One wonders if the international dance world was not happier when only few Kolos were known, the original old Kolos. For all these new Kolos are but variations of the old standards. The Šetnjas, the various Narodnos, and the likes, are but the old Sarajevkos, others are watered down or rearranged Žikinos, others are worn thin with rearrangements of U šest steps, others are rearrangements of the ordinary Hasapikos. In those days, the basic "mother" Kolos were known and there was room for other dances which made the folk dancer a truly international folk dancer. Nowadays, it seems to be the Kolo dancing plus "others," as was on a request board. One half of the board had it "Kolos," the other half had it "Others," meaning folk dances. As soon as a Kolo was danced, the name was obliterated and immediately replaced. This is a good indication of where the folk dance was relegated.

What remains to be done? The leaders will have to take this matter in their hands. If he is any sort of a sensible leader he will select the program wisely and without favoritism to any one type of dance. It is different matter when one attends a Kolo festival and and it is another thing when one attends an international folk dance. The repertoire is tremendous and a whole evening or afternoon can consist of truly international dances without need to repeat a nationality for more than twice, including Yugoslavia. Much too many beautiful and recreational folk dancers can't participate. Or else, precede the program with a fifteen-minute session of Kolos and let them get off the steam. Kolos are wonderful, but we must remember we are NOT an ethnic Yugoslav group, but INTERNATIONAL FOLK DANCERS.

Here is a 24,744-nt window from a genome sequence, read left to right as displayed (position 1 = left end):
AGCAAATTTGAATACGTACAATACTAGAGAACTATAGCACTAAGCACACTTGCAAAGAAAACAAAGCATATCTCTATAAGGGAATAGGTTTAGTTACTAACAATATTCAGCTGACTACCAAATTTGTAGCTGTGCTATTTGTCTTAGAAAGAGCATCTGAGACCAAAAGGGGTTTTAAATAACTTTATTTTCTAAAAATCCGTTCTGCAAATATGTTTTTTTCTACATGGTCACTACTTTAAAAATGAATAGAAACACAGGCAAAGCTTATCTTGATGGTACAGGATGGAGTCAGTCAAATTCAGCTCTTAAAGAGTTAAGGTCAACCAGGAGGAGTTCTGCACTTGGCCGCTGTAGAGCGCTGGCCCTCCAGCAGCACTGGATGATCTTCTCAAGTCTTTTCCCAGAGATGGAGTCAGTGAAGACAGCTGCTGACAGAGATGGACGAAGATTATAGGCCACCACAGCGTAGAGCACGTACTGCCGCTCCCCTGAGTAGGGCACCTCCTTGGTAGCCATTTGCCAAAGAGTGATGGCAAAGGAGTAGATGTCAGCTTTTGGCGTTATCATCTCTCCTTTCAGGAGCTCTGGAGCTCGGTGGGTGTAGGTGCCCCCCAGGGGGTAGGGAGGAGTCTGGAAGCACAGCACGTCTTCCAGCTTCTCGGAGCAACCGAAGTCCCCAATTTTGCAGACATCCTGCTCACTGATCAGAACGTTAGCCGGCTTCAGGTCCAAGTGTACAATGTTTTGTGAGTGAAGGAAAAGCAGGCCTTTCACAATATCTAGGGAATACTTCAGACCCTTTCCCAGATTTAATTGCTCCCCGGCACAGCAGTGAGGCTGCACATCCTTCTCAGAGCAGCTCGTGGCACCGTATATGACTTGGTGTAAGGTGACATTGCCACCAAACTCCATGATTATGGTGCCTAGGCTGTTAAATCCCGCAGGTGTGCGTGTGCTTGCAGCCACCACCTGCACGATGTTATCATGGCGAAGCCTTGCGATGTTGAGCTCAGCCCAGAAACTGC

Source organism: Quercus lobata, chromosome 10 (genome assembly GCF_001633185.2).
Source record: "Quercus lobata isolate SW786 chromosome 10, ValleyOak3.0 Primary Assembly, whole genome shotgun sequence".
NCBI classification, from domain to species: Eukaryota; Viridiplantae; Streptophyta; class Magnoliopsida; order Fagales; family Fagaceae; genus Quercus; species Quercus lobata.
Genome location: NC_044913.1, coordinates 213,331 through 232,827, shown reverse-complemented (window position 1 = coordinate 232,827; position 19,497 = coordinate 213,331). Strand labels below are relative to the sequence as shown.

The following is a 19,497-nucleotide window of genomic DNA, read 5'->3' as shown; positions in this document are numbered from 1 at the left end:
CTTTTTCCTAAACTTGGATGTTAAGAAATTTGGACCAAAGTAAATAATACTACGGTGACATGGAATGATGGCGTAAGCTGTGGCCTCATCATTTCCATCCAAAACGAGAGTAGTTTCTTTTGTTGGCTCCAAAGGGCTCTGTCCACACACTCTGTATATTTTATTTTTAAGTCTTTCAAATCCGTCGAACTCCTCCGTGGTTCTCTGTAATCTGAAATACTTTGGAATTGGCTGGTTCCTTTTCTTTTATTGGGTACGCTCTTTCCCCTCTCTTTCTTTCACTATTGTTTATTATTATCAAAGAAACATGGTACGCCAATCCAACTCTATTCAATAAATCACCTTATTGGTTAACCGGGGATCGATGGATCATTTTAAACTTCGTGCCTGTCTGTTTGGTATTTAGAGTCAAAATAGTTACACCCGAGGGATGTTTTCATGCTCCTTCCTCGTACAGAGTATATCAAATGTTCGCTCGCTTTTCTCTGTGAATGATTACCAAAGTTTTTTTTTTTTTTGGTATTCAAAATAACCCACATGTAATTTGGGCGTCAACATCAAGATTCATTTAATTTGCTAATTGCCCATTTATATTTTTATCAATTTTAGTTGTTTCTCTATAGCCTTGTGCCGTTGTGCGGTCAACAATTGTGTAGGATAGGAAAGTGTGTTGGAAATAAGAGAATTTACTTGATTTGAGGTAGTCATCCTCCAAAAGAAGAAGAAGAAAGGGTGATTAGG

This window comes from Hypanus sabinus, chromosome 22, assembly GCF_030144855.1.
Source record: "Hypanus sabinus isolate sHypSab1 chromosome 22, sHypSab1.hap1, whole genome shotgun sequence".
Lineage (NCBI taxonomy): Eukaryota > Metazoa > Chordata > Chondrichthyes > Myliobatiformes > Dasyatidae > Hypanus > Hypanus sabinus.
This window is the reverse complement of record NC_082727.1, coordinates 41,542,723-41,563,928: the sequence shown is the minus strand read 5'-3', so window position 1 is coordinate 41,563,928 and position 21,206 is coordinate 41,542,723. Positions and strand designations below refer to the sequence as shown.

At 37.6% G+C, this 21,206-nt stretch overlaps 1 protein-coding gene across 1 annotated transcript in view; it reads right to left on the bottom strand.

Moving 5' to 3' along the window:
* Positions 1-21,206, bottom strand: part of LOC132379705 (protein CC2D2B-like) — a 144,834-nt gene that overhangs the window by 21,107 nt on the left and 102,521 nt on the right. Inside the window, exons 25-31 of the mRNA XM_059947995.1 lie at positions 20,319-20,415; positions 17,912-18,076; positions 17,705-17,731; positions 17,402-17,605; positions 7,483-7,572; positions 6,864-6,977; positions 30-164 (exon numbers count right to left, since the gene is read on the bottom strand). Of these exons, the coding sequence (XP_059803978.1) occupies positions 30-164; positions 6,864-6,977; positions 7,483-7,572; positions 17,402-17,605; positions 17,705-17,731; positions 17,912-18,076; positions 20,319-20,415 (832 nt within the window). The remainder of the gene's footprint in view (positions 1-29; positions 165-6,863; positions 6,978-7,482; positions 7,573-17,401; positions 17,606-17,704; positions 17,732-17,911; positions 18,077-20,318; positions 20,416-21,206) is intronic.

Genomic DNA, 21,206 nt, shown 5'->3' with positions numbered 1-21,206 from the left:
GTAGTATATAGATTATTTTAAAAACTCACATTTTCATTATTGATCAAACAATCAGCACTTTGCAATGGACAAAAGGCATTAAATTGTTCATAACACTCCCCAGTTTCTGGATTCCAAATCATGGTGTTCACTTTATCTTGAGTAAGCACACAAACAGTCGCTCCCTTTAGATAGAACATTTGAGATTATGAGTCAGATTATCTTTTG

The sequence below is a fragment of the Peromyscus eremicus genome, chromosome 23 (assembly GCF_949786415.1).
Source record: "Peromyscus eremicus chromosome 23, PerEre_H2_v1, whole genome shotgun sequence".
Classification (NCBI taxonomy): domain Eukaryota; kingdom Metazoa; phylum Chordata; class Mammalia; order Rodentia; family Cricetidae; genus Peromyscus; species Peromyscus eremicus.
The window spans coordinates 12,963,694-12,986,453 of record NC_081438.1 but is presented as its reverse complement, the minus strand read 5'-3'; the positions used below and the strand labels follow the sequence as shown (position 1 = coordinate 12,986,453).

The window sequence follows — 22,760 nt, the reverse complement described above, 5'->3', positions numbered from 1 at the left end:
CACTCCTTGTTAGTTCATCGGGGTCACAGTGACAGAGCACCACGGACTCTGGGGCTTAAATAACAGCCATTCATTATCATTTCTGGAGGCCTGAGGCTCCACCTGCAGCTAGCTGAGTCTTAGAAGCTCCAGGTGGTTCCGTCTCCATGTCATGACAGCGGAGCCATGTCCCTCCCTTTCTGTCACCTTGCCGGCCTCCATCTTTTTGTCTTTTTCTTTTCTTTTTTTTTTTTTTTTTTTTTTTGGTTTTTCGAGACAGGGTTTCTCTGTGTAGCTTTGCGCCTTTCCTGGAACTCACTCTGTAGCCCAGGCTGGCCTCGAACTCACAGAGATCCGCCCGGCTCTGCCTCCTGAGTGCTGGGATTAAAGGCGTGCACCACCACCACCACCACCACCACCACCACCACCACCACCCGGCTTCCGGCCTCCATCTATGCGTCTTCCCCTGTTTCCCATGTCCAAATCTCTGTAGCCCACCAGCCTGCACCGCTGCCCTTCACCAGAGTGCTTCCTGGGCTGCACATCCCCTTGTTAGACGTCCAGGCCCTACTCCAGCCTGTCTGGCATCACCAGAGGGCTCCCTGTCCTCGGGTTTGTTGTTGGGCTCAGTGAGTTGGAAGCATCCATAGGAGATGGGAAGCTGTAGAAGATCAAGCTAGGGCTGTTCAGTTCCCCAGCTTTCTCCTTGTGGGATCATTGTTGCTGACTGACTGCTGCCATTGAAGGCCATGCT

The deterioration in the Southern Californian area among the Folk Dance Federation of California, South, groups has troubled me greatly for a year. I was made aware of it many times during my tour when Easterners who visited the Southland reproached me (as if I have anything to do with them or have any voice as to how they shall dance within their groups) by saying, "They dance terrible in so-and-so."

Indeed they do. But these claim that having a good time is more important than dancing well. It is usually the Kolo that suffers most. Some of the indignities perpretrated upon the poor Kolos would cause Dick Crum to scream "Gewolt!"

The Germans say, "Du viel ist ungesund" (anything too much is unhealthy). Moderation is still the best policy. Let's not overdo with our Kolos for we WILL kill the "goose." Let's not overdo with good timing at the expense of good dancing. Let's include the proper style with the proper dances. Let the Federation, whether in Northern California, Southern California, Minneapolis, Seattle, or Hotzeplotz, take more interest in their member groups and encourage (if not insist) upon good dancing, and let the Federations not be merely dues-collecting agencies. Let the various leaders reach an agreement allowing conflicting parties to coexist among themselves (there is still too much back biting, bickering, and jealousies among and especially in the east!). If they would but overcome their personal hatreds and feelings of superiority and direct their energies toward more important problems that concern the folk dancers, how much happier things would be. If there is bliss among leaders, can one expect fellowship and brotherliness among their students? Let us have a good time dancing but, at the same time, let's not insult the nationality by malforming their dances, which is their precious heritage of ages past. Let's get more people to do international folk dances and leave the ethnic dances for the ethnic groups, or specializing groups who can cope with problems and understand or appreciate the style demanded from an ethnic form of dance. But, above everything, make folk dancing an enjoyable and needed exercise of clean fun replete with neighborliness and good fellowship.


Excerpts are taken from "Dance Situation 1958" by V. F. Beliajius
Viltis Magazine, December 1958, Volume XVII, V. F. Beliajius, Editor.